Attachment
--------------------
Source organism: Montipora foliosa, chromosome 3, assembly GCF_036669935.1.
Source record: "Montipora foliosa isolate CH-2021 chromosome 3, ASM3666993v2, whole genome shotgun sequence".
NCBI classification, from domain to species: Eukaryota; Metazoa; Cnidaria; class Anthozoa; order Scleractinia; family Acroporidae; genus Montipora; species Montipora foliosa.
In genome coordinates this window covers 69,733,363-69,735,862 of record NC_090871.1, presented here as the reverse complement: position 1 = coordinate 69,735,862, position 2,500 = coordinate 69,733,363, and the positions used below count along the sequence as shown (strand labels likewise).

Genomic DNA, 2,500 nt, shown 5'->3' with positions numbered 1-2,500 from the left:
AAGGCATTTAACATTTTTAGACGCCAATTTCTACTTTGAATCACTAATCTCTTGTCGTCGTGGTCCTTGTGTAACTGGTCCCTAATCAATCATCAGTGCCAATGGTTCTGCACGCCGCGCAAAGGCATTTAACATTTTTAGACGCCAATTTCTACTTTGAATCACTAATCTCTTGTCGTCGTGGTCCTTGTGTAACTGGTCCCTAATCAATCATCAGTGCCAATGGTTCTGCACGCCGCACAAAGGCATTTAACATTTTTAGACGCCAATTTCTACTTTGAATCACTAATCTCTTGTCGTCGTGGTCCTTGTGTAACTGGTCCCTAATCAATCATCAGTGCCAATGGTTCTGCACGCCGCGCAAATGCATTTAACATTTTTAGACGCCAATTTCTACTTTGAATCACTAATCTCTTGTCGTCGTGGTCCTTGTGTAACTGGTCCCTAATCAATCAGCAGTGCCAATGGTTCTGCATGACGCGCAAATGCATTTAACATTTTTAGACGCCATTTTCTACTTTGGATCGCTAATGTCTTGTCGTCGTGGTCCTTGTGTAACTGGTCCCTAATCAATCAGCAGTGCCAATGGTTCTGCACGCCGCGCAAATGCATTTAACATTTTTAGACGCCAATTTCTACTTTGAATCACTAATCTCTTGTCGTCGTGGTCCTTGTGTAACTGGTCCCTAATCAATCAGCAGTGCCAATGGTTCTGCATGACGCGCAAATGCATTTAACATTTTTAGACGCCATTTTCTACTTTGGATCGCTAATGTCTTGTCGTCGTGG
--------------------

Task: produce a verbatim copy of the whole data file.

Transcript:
Source organism: Montipora foliosa, chromosome 3, assembly GCF_036669935.1.
Source record: "Montipora foliosa isolate CH-2021 chromosome 3, ASM3666993v2, whole genome shotgun sequence".
NCBI classification, from domain to species: Eukaryota; Metazoa; Cnidaria; class Anthozoa; order Scleractinia; family Acroporidae; genus Montipora; species Montipora foliosa.
In genome coordinates this window covers 69,733,363-69,735,862 of record NC_090871.1, presented here as the reverse complement: position 1 = coordinate 69,735,862, position 2,500 = coordinate 69,733,363, and the positions used below count along the sequence as shown (strand labels likewise).

Genomic DNA, 2,500 nt, shown 5'->3' with positions numbered 1-2,500 from the left:
AAGGCATTTAACATTTTTAGACGCCAATTTCTACTTTGAATCACTAATCTCTTGTCGTCGTGGTCCTTGTGTAACTGGTCCCTAATCAATCATCAGTGCCAATGGTTCTGCACGCCGCGCAAAGGCATTTAACATTTTTAGACGCCAATTTCTACTTTGAATCACTAATCTCTTGTCGTCGTGGTCCTTGTGTAACTGGTCCCTAATCAATCATCAGTGCCAATGGTTCTGCACGCCGCACAAAGGCATTTAACATTTTTAGACGCCAATTTCTACTTTGAATCACTAATCTCTTGTCGTCGTGGTCCTTGTGTAACTGGTCCCTAATCAATCATCAGTGCCAATGGTTCTGCACGCCGCGCAAATGCATTTAACATTTTTAGACGCCAATTTCTACTTTGAATCACTAATCTCTTGTCGTCGTGGTCCTTGTGTAACTGGTCCCTAATCAATCAGCAGTGCCAATGGTTCTGCATGACGCGCAAATGCATTTAACATTTTTAGACGCCATTTTCTACTTTGGATCGCTAATGTCTTGTCGTCGTGGTCCTTGTGTAACTGGTCCCTAATCAATCAGCAGTGCCAATGGTTCTGCACGCCGCGCAAATGCATTTAACATTTTTAGACGCCAATTTCTACTTTGAATCACTAATCTCTTGTCGTCGTGGTCCTTGTGTAACTGGTCCCTAATCAATCAGCAGTGCCAATGGTTCTGCATGACGCGCAAATGCATTTAACATTTTTAGACGCCATTTTCTACTTTGGATCGCTAATGTCTTGTCGTCGTGG